Googling, it seems that most perpetrators in road rage cases in the Philippines are in power and have guns in the car.
IT was 3 in the morning when I arrived at her humble house in Antipolo, Rizal province.
It did not took me long to knock at her door. Elma Fernando, 41, opened it and silently welcomed me. Her eyes were red and puffy as if she had cried all night, and I could still sense that she was about to break out as soon as I start asking her questions. And she did.
“My husband was pleading. He was willing to pay whatever the damage was,” she recounted in tears. “But he wasn’t listened to. He was just shot to dead.”
Her grief and rage as she narrated how her hapless husband was killed woke up her three young children, ages nine, 10 and 13. They looked innocent, full of wide questions as they watched the interview – one was, perhaps, whatever happened to their father.
Petronilo Fernando, a 42-year-old passenger jeepney driver, was fired thrice in an apparent road rage incident on Marcos Highway at about 5 p.m. of May 1, a report from Antipolo City police disclosed.
The suspect was a law enforcer no less – PO2 Ronald Pentacasi of Manila Police District station 3, who was then riding a motorcycle.
“While the jeepney driver was heading toward Peñafrancia, he accidentally sideswiped the single motor that caused its rider to fell. Then, the rider confronted the jeepney driver straightaway,” said Mario Galisim, public safety officer of Cupang village, who responded to the incident.
“When the victim realized that their argument was causing traffic, he asked the suspect that they talk at Catalina Street. Upon reaching, as the jeepney driver was walking toward the motorcycle rider, the latter pulled his handgun and shot the victim,” he continued.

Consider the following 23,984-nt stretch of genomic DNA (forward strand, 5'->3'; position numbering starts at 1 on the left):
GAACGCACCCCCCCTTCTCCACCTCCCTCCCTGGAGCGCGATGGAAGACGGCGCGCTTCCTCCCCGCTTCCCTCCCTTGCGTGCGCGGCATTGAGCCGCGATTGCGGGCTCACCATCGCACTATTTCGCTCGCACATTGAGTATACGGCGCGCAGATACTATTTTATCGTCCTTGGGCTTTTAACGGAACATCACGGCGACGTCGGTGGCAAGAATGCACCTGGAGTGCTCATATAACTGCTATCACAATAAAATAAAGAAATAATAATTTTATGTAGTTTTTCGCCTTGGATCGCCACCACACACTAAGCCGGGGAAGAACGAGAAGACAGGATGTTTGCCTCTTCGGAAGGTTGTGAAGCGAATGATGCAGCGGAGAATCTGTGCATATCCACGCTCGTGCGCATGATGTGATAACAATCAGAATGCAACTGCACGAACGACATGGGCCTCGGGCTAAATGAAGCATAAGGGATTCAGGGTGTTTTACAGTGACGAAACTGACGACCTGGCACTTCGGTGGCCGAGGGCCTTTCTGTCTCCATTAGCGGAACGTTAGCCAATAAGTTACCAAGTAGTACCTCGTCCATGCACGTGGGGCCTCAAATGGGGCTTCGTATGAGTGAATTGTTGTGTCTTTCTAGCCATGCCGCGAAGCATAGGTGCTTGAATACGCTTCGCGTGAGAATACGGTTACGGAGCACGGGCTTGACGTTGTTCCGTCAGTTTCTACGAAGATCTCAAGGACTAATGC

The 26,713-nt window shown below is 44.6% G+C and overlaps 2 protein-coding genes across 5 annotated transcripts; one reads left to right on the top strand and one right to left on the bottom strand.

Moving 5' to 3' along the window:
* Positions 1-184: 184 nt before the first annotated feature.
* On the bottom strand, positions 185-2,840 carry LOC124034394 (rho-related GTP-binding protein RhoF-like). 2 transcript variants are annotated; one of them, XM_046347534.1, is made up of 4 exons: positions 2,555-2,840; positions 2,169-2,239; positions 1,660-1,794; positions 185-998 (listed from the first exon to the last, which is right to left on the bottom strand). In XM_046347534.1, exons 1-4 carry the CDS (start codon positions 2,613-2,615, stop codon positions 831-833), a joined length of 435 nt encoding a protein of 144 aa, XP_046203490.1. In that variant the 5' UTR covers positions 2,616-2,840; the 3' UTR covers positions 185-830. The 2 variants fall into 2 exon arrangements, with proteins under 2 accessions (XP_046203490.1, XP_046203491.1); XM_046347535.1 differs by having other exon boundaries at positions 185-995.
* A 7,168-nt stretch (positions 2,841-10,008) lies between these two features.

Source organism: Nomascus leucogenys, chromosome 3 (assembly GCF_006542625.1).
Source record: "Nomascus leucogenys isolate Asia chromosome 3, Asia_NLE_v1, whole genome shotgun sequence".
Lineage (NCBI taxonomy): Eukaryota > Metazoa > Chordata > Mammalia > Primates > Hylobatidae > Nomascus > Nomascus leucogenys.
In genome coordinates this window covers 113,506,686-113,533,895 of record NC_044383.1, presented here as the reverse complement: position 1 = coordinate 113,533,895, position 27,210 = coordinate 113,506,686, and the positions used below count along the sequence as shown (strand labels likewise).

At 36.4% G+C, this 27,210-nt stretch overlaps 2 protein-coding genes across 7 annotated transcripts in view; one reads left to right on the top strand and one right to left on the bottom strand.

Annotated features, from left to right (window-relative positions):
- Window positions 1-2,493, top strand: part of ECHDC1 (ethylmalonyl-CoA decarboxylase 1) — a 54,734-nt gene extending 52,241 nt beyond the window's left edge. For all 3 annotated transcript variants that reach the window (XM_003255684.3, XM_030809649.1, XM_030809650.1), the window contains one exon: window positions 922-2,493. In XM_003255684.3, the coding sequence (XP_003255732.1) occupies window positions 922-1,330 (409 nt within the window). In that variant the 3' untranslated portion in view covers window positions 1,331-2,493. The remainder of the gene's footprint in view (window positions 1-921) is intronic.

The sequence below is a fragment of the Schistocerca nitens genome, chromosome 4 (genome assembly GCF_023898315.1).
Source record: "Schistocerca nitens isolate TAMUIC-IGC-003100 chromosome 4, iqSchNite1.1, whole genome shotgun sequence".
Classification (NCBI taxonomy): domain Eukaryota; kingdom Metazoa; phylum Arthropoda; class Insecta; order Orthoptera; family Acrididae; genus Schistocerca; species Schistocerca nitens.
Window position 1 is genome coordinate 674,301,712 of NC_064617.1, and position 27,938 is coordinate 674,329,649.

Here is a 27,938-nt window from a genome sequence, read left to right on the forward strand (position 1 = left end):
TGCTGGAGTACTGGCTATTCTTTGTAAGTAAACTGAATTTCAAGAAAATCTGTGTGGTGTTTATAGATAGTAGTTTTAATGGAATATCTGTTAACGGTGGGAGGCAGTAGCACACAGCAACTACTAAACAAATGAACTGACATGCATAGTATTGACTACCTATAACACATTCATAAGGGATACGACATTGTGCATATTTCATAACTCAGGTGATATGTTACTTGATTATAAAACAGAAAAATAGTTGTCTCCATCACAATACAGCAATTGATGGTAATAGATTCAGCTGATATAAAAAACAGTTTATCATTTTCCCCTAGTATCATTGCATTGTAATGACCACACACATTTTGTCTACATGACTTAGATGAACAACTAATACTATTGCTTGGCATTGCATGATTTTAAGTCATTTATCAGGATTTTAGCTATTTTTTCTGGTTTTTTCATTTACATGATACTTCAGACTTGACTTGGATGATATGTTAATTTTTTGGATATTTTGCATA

The police report said that Mr. Fernando died on the spot. A bystander child was also hit by a stray bullet and sustained a “non-life threatening” wound.
PO2 Pentacasi fled.
“The pain is excruciating,” Mrs. Fernando lamented. “He was a good man. I’m seeking justice for him.”
How to raise her small offspring is now an agonizing thought for the 41-year-old widow.
While there was no statistical data of road rage incidents in the Philippines, Mrs. Fernado and her three children were certainly not the first family who lost a loved one in a violent traffic argument.
From news stories of these incidents, though, it appeared that most suspects in road rage cases in the country were in power and had guns in their vehicle.
One high-profile and sensational case in the Philippines was the killing of construction magnate Rolito Go to 25-year-old engineering student Eldon Maguan in San Juan City in 1991.
A study published by Automobile Association, Group Public Policy and Road Safety Unit, defined road rage as a driver’s display of extreme aggression that results to violence.
It added that road rage, like any other forms of anger, often seems to be caused by the driver’s frustration.
Gus Lagman, president of Automobile Association of the Philippine, said the driver’s sense of entitlement could be one of the contributing factors why arguments ensue on the road.
“Sometimes, drivers are territorial. We don’t know how to give,” he said. “I think a lot of drivers on the road do not completely know how to drive and doesn’t have road courtesy.”
Psychologist Camille Garcia posited that road rage comes from drivers who have power-trip issues. They are those who take advantage on others because they feel that they know better and they will not allow other people to outweigh them, she said.
The expert also explained that violent behavior may be due to intense anger, in that a person will feel anxious if it will not be released. A “displaced anger” is then possible.
“There are some people who are really considered hotheaded. Possible concerns are issues at home or work,” she said. “If a person is unable to compartmentalize the problems, there are tendencies that this person will explode.”
Lagman called on government to strictly regulate the carrying of firearms especially in vehicles as most fatal road rage incidents involved a gun – whether a motorist brandished a gun or fired one at someone.
“If you are hotheaded, better not to bring your gun in your car,” Lagman said, adding that the country’s worsening traffic condition would really test one’s limits.
For safety driving, Garcia advised motorists to leave “extra baggage” at home and compartmentalize problems.
“Focus on driving. If you are angry, do not drive. If you are confused and had a meltdown, never consider going home and drive on your own,” she said.
“There are bad days but never do a bad driving.”
Update: P02 Pentacasi has surrendered to police. Trial on his case is still ongoing.